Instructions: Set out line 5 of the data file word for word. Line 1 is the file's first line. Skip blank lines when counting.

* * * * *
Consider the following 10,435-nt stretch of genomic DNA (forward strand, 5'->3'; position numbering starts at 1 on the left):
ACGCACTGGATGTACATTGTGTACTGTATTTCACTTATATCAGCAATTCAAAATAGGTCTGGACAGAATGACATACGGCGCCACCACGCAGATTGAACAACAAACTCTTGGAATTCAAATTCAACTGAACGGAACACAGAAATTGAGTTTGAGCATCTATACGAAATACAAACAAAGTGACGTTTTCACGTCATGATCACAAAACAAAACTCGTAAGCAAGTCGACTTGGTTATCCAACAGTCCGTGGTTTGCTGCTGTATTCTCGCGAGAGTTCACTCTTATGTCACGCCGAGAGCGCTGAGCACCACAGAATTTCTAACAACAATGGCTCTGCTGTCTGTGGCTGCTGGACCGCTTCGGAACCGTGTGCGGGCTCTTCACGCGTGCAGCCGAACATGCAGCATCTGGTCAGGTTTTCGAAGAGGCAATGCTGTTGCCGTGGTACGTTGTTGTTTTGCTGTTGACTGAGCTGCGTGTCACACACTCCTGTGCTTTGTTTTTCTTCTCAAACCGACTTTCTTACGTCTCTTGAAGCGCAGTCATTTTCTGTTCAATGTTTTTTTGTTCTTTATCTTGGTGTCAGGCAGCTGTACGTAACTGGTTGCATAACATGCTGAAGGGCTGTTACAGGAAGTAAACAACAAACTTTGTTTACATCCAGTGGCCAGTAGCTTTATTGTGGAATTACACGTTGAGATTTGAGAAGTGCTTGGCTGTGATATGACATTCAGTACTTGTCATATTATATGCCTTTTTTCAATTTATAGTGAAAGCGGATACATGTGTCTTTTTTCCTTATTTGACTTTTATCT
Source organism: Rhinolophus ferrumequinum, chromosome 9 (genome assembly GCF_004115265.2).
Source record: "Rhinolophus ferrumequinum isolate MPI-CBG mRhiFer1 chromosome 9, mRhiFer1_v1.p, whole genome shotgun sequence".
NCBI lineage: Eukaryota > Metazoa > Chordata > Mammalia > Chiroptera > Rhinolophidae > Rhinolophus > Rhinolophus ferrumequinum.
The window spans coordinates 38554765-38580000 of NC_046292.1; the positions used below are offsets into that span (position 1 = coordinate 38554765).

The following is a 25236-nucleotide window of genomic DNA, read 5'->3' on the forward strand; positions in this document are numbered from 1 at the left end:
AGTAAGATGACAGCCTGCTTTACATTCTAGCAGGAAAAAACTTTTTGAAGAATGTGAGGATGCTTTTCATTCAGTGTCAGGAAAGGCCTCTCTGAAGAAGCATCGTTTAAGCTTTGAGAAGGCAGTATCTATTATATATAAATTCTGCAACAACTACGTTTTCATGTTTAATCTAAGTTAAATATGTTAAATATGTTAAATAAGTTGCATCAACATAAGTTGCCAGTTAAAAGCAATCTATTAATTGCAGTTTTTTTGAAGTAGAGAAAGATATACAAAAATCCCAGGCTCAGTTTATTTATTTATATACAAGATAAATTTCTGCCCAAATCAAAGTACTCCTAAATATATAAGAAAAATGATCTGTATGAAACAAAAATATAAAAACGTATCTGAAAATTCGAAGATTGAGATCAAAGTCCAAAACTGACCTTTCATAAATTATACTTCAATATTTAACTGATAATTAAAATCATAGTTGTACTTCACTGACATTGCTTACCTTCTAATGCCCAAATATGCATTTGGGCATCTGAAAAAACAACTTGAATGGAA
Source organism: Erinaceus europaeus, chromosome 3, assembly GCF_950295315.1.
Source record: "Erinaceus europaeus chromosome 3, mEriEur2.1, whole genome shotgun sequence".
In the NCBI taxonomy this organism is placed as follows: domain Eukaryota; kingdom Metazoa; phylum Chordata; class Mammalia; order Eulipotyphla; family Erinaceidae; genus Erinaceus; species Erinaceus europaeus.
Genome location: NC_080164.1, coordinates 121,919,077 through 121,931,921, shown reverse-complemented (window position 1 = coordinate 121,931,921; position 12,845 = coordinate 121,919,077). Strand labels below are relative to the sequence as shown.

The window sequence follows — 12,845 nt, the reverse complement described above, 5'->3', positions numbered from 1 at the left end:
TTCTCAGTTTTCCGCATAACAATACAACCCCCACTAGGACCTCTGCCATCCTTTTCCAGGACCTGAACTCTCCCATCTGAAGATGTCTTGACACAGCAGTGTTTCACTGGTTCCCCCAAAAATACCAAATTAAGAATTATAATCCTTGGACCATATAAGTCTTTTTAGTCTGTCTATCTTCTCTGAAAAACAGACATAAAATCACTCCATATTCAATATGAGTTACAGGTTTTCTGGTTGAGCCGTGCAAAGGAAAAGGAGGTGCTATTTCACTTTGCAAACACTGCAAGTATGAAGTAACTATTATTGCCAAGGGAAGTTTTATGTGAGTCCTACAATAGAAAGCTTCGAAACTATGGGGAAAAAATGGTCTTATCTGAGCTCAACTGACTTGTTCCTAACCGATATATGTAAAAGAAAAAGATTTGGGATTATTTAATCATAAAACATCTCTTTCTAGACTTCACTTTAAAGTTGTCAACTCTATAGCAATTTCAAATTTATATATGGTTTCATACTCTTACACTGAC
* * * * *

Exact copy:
NCBI lineage: Eukaryota > Metazoa > Chordata > Mammalia > Chiroptera > Rhinolophidae > Rhinolophus > Rhinolophus ferrumequinum.